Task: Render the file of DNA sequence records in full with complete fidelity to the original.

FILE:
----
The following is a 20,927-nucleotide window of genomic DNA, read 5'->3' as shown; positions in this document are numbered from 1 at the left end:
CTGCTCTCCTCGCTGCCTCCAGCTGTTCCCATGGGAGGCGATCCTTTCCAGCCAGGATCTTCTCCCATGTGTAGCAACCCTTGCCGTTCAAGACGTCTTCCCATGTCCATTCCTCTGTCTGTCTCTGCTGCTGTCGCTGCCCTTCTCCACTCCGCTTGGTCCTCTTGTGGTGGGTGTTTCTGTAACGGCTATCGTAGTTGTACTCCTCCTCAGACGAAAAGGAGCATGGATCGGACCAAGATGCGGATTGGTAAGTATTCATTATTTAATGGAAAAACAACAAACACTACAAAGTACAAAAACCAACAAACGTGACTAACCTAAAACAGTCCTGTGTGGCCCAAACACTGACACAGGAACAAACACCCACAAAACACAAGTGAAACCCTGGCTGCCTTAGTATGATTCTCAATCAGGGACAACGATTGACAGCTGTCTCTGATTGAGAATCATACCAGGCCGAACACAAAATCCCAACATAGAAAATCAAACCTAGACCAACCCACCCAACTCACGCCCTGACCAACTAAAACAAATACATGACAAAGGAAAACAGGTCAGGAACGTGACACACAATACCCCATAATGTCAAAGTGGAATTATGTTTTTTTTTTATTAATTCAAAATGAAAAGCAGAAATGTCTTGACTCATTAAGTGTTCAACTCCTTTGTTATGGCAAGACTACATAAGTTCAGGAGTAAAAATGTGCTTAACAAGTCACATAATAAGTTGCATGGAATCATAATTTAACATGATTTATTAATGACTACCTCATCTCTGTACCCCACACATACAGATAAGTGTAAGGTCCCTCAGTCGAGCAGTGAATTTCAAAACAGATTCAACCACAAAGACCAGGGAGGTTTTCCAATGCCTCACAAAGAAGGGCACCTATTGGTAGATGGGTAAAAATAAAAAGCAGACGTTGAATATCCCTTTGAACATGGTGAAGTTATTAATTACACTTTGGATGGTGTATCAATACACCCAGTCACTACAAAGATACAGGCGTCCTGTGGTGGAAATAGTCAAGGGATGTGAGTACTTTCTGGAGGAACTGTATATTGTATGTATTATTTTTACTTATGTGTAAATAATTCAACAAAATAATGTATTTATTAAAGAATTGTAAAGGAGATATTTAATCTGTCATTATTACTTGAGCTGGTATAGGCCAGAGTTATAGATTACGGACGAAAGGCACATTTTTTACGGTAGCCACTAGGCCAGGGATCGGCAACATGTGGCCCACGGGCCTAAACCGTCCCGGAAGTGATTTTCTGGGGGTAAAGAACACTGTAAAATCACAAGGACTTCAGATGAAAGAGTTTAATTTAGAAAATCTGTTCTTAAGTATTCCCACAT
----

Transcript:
The following is a 20,927-nucleotide window of genomic DNA, read 5'->3' as shown; positions in this document are numbered from 1 at the left end:
CTGCTCTCCTCGCTGCCTCCAGCTGTTCCCATGGGAGGCGATCCTTTCCAGCCAGGATCTTCTCCCATGTGTAGCAACCCTTGCCGTTCAAGACGTCTTCCCATGTCCATTCCTCTGTCTGTCTCTGCTGCTGTCGCTGCCCTTCTCCACTCCGCTTGGTCCTCTTGTGGTGGGTGTTTCTGTAACGGCTATCGTAGTTGTACTCCTCCTCAGACGAAAAGGAGCATGGATCGGACCAAGATGCGGATTGGTAAGTATTCATTATTTAATGGAAAAACAACAAACACTACAAAGTACAAAAACCAACAAACGTGACTAACCTAAAACAGTCCTGTGTGGCCCAAACACTGACACAGGAACAAACACCCACAAAACACAAGTGAAACCCTGGCTGCCTTAGTATGATTCTCAATCAGGGACAACGATTGACAGCTGTCTCTGATTGAGAATCATACCAGGCCGAACACAAAATCCCAACATAGAAAATCAAACCTAGACCAACCCACCCAACTCACGCCCTGACCAACTAAAACAAATACATGACAAAGGAAAACAGGTCAGGAACGTGACACACAATACCCCATAATGTCAAAGTGGAATTATGTTTTTTTTTTATTAATTCAAAATGAAAAGCAGAAATGTCTTGACTCATTAAGTGTTCAACTCCTTTGTTATGGCAAGACTACATAAGTTCAGGAGTAAAAATGTGCTTAACAAGTCACATAATAAGTTGCATGGAATCATAATTTAACATGATTTATTAATGACTACCTCATCTCTGTACCCCACACATACAGATAAGTGTAAGGTCCCTCAGTCGAGCAGTGAATTTCAAAACAGATTCAACCACAAAGACCAGGGAGGTTTTCCAATGCCTCACAAAGAAGGGCACCTATTGGTAGATGGGTAAAAATAAAAAGCAGACGTTGAATATCCCTTTGAACATGGTGAAGTTATTAATTACACTTTGGATGGTGTATCAATACACCCAGTCACTACAAAGATACAGGCGTCCTGTGGTGGAAATAGTCAAGGGATGTGAGTACTTTCTGGAGGAACTGTATATTGTATGTATTATTTTTACTTATGTGTAAATAATTCAACAAAATAATGTATTTATTAAAGAATTGTAAAGGAGATATTTAATCTGTCATTATTACTTGAGCTGGTATAGGCCAGAGTTATAGATTACGGACGAAAGGCACATTTTTTACGGTAGCCACTAGGCCAGGGATCGGCAACATGTGGCCCACGGGCCTAAACCGTCCCGGAAGTGATTTTCTGGGGGTAAAGAACACTGTAAAATCACAAGGACTTCAGATGAAAGAGTTTAATTTAGAAAATCTGTTCTTAAGTATTCCCACAT